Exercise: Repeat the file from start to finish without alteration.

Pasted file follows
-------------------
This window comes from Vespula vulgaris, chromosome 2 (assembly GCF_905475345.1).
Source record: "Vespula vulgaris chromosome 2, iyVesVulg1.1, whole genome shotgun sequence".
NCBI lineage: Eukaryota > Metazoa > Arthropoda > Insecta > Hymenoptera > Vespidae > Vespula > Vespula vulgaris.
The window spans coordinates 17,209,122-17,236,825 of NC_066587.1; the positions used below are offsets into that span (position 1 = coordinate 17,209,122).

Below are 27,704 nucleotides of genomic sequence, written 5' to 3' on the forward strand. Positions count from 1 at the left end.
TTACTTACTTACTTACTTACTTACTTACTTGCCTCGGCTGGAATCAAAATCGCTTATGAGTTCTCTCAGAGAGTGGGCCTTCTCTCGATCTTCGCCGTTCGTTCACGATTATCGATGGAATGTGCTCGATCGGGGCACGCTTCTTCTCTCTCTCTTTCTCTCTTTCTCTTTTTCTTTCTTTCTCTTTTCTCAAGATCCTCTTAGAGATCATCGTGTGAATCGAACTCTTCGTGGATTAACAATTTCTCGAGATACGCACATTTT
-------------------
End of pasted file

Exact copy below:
This window comes from Vespula vulgaris, chromosome 2 (assembly GCF_905475345.1).
Source record: "Vespula vulgaris chromosome 2, iyVesVulg1.1, whole genome shotgun sequence".
NCBI lineage: Eukaryota > Metazoa > Arthropoda > Insecta > Hymenoptera > Vespidae > Vespula > Vespula vulgaris.
The window spans coordinates 17,209,122-17,236,825 of NC_066587.1; the positions used below are offsets into that span (position 1 = coordinate 17,209,122).

Below are 27,704 nucleotides of genomic sequence, written 5' to 3' on the forward strand. Positions count from 1 at the left end.
TTACTTACTTACTTACTTACTTACTTACTTGCCTCGGCTGGAATCAAAATCGCTTATGAGTTCTCTCAGAGAGTGGGCCTTCTCTCGATCTTCGCCGTTCGTTCACGATTATCGATGGAATGTGCTCGATCGGGGCACGCTTCTTCTCTCTCTCTTTCTCTCTTTCTCTTTTTCTTTCTTTCTCTTTTCTCAAGATCCTCTTAGAGATCATCGTGTGAATCGAACTCTTCGTGGATTAACAATTTCTCGAGATACGCACATTTT